January is National Mentoring Month

January has been proclaimed National Mentoring Month - a time to celebrate and honor educators, administrators, coaches, parents, community leaders, and others who support and help individuals reach their full potential.

Marian Wright Edelman, an American activist for children’s rights, noted, “It is the responsibility of every adult – especially parents, educators, and religious leaders – to make sure that children hear what we have learned from the lessons of life and to hear over and over that we love them and that they are not alone.”

Mentorship goes beyond simply adults mentoring youth, though. As a new teacher, you may have been assigned to an experienced teacher as part of your district’s mentor/mentee program. My first formal mentor, Kay, was highly respected by colleagues and students. She supported me and pushed me during the inevitable challenging times and celebrated my successes. She shared and modeled tried and true best teaching practices yet was open to and appreciative of “fresh” approaches that I provided as a newly minted teacher.

In my opinion, Kay had all the qualities of an effective mentor:

  • She was a good listener.
  • She was trustworthy.
  • She was a strong leader.
  • She inspired me.
  • She challenged me.
  • She supported me.
  • She had a positive attitude.

Whether it’s a formal or an informal arrangement, mentorship can be powerful and beneficial for both the mentors and the mentees. Throughout my years in education, I sought out meaningful partnerships with colleagues who had characteristics like Kay’s. I eventually began to host student teachers and college practicum students in my classroom and experienced the value of mentoring up-and-coming teachers.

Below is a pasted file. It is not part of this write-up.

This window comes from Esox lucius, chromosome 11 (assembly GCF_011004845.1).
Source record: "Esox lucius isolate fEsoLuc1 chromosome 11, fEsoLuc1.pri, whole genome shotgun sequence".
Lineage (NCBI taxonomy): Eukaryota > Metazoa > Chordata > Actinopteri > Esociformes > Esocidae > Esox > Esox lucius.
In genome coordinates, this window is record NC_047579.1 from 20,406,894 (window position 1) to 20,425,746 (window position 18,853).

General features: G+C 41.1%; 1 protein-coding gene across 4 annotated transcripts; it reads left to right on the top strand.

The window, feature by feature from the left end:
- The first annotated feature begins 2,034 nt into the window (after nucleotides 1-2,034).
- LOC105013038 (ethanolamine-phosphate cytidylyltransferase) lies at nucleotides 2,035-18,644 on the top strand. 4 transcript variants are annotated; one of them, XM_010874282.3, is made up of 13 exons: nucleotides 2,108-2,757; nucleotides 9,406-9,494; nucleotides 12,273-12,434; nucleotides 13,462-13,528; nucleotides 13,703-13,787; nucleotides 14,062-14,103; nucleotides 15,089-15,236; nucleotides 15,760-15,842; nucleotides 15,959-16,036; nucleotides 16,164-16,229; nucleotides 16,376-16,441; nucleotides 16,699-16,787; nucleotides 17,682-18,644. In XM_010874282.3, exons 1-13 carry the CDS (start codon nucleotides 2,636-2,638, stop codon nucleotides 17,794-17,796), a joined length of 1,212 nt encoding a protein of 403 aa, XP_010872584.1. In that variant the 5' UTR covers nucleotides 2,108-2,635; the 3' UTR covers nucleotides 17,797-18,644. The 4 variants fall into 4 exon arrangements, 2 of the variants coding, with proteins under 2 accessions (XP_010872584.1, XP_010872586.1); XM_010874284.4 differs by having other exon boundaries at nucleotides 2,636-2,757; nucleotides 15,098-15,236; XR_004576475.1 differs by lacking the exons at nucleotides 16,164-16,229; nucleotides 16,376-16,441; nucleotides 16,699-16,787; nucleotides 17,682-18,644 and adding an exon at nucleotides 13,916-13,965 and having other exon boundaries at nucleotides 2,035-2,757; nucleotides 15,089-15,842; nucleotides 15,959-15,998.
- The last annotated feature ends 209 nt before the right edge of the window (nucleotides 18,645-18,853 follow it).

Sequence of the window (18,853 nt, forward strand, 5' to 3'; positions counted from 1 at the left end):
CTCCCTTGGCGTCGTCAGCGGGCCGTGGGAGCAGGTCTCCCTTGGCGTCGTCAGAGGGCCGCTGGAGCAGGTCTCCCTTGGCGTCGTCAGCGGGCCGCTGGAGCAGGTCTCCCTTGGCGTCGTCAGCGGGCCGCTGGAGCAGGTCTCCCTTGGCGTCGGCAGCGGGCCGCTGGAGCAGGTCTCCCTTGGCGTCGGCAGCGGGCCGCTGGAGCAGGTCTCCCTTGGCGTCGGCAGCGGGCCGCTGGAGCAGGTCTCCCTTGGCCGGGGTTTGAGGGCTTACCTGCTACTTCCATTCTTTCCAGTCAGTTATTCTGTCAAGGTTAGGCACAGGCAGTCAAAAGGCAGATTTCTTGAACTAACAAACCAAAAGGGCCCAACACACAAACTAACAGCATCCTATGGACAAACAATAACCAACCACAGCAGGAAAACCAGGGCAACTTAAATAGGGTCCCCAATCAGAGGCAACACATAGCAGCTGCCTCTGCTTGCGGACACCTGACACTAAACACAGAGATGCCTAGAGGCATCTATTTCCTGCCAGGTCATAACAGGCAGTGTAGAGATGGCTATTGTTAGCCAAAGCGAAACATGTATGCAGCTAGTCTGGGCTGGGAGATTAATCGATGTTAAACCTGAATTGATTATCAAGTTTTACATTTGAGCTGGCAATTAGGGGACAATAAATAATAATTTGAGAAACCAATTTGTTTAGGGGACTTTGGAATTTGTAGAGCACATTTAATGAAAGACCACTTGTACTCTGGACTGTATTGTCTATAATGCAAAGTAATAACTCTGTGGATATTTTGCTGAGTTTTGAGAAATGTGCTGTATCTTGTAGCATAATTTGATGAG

Being a mentor prompted me to be more mindful of my professional practices. As I observed my mentees, I also reflected more on my own instructional approaches and interactions with students – and modified my approaches as necessary. I was often inspired by the mentees whom I worked with, and I grew as a leader.

From soaring demands and expectations and a lack of resources to severe student behaviors, teaching can be challenging - especially in today’s world. Whether you’re a new teacher or a teacher with decades of experience, you can benefit from having a mentor who can truly understand what you’re going through.

How might you find a mentor? First determine what qualities you are looking for in a mentor, as well as the goals you hope to accomplish with the support of a mentor. Then consider beginning your search within the school where you teach. Having a mentor in the same building provides convenience and he/she will have a solid understanding of the nuances of how your school operates. If you’re unsure about who might be a good match for you, ask a co-worker or an administrator for suggestions.

You don’t need to limit your search to your current school, however. Other places to consider finding a mentor:

  • Schools where you previously taught
  • Schools you attended as a student, including universities
  • Professional organizations to which you belong
  • Online social networks for educators
  • Local organizations within your community

Best wishes for your search! Remember, mentorship can be a win: win for both the mentors and the mentees involved.

Looking for additional information and resources about National Mentoring Month? Check out https://www.mentoring.org/campaigns/national-mentoring-month/.

Jill Rockwell
Jill has over 13 years of experience as a licensed teacher in the areas of Special Education, Reading Education, and Health Education. She embraces diversity and has worked with students in grades K-12 in Wisconsin, Minnesota, and California. Jill completed her Master of Science degree at the University of Wisconsin-River Falls while teaching full time. She fully understands the soaring demands of today’s teachers. Her courses are designed to maximize the time of all educators by providing engaging, meaningful, and applicable activities which can be used to enhance teaching practices. She focuses on research-based best practices and technology integration throughout her own instructional practices. Together with her husband and two young boys, Jill enjoys traveling, biking and the changing seasons of the great outdoors in Wisconsin. 

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